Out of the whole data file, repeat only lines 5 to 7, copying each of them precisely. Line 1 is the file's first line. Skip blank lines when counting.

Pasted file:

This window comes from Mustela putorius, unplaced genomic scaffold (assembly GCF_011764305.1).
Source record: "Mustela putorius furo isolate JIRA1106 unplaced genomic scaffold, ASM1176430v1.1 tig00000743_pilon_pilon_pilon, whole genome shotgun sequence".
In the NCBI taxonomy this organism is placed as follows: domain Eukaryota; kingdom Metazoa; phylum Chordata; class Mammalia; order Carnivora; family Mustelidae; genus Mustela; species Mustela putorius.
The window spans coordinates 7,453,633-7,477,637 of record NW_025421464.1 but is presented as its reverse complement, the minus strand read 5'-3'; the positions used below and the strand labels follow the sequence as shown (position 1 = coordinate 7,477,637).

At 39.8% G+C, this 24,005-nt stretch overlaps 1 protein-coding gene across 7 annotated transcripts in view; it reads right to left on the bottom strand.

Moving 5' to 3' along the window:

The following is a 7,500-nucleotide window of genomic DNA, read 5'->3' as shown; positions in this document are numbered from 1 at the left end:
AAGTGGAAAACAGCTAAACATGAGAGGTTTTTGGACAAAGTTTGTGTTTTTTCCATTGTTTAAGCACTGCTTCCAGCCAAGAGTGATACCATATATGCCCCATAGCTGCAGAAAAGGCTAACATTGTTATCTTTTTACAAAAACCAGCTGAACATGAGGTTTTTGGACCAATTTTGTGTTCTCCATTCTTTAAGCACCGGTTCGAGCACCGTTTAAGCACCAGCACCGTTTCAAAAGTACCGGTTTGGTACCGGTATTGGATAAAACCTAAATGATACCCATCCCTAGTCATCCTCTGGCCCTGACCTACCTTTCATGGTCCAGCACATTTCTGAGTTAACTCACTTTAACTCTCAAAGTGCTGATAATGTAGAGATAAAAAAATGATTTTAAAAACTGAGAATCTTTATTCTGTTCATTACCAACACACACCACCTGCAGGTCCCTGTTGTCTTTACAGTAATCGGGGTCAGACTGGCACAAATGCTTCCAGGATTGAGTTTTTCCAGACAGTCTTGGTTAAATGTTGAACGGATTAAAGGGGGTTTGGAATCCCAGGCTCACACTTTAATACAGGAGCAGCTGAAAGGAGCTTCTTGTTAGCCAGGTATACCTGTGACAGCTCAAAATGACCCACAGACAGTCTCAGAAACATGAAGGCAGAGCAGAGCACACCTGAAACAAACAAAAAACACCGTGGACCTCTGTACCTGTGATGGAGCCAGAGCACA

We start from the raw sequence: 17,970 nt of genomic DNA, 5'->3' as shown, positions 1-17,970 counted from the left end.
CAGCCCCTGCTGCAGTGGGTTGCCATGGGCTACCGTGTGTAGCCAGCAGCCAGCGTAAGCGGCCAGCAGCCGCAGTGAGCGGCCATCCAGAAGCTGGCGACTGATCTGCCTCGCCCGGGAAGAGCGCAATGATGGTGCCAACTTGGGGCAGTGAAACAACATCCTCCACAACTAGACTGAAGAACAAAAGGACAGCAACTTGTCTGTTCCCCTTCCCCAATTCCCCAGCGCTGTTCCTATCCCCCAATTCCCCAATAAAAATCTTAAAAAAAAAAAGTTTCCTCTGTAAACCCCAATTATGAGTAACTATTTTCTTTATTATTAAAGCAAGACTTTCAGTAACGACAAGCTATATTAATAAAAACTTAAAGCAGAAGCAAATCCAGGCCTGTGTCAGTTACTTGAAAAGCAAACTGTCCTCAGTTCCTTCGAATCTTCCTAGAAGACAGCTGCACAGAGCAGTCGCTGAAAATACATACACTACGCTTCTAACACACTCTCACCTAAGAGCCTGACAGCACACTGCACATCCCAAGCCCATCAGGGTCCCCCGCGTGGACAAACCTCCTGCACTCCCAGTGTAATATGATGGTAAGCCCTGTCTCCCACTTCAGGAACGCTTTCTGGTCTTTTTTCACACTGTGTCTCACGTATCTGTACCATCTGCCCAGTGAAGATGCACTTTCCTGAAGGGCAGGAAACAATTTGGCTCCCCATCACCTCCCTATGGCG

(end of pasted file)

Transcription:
At 39.8% G+C, this 24,005-nt stretch overlaps 1 protein-coding gene across 7 annotated transcripts in view; it reads right to left on the bottom strand.

Moving 5' to 3' along the window:

The following is a 7,500-nucleotide window of genomic DNA, read 5'->3' as shown; positions in this document are numbered from 1 at the left end: